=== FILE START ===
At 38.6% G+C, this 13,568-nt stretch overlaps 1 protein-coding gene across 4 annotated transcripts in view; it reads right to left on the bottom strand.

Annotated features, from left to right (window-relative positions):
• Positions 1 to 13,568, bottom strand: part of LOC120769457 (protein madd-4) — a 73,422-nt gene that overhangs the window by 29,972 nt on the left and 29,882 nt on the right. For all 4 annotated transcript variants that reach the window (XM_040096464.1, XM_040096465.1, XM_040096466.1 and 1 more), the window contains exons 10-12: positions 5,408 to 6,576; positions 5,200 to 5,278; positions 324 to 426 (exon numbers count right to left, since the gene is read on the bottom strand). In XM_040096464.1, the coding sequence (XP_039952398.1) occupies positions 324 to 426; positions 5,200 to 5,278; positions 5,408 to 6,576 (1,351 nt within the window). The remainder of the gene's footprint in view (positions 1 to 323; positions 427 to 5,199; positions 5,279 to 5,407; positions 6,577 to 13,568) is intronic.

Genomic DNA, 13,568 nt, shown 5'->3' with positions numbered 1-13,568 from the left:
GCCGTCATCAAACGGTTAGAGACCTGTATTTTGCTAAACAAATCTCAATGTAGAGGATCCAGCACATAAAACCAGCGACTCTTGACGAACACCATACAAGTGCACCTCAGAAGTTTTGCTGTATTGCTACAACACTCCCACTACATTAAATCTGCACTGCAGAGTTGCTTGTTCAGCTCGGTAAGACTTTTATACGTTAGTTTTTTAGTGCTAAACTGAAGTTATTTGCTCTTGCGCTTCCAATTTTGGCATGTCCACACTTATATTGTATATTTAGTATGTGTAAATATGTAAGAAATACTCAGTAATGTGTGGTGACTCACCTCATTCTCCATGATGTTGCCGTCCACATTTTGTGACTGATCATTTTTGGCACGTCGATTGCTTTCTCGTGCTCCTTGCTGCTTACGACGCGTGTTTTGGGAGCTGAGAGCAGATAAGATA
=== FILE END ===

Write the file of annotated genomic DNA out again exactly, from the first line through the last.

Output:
At 38.6% G+C, this 13,568-nt stretch overlaps 1 protein-coding gene across 4 annotated transcripts in view; it reads right to left on the bottom strand.

Annotated features, from left to right (window-relative positions):
• Positions 1 to 13,568, bottom strand: part of LOC120769457 (protein madd-4) — a 73,422-nt gene that overhangs the window by 29,972 nt on the left and 29,882 nt on the right. For all 4 annotated transcript variants that reach the window (XM_040096464.1, XM_040096465.1, XM_040096466.1 and 1 more), the window contains exons 10-12: positions 5,408 to 6,576; positions 5,200 to 5,278; positions 324 to 426 (exon numbers count right to left, since the gene is read on the bottom strand). In XM_040096464.1, the coding sequence (XP_039952398.1) occupies positions 324 to 426; positions 5,200 to 5,278; positions 5,408 to 6,576 (1,351 nt within the window). The remainder of the gene's footprint in view (positions 1 to 323; positions 427 to 5,199; positions 5,279 to 5,407; positions 6,577 to 13,568) is intronic.

Genomic DNA, 13,568 nt, shown 5'->3' with positions numbered 1-13,568 from the left:
GCCGTCATCAAACGGTTAGAGACCTGTATTTTGCTAAACAAATCTCAATGTAGAGGATCCAGCACATAAAACCAGCGACTCTTGACGAACACCATACAAGTGCACCTCAGAAGTTTTGCTGTATTGCTACAACACTCCCACTACATTAAATCTGCACTGCAGAGTTGCTTGTTCAGCTCGGTAAGACTTTTATACGTTAGTTTTTTAGTGCTAAACTGAAGTTATTTGCTCTTGCGCTTCCAATTTTGGCATGTCCACACTTATATTGTATATTTAGTATGTGTAAATATGTAAGAAATACTCAGTAATGTGTGGTGACTCACCTCATTCTCCATGATGTTGCCGTCCACATTTTGTGACTGATCATTTTTGGCACGTCGATTGCTTTCTCGTGCTCCTTGCTGCTTACGACGCGTGTTTTGGGAGCTGAGAGCAGATAAGATA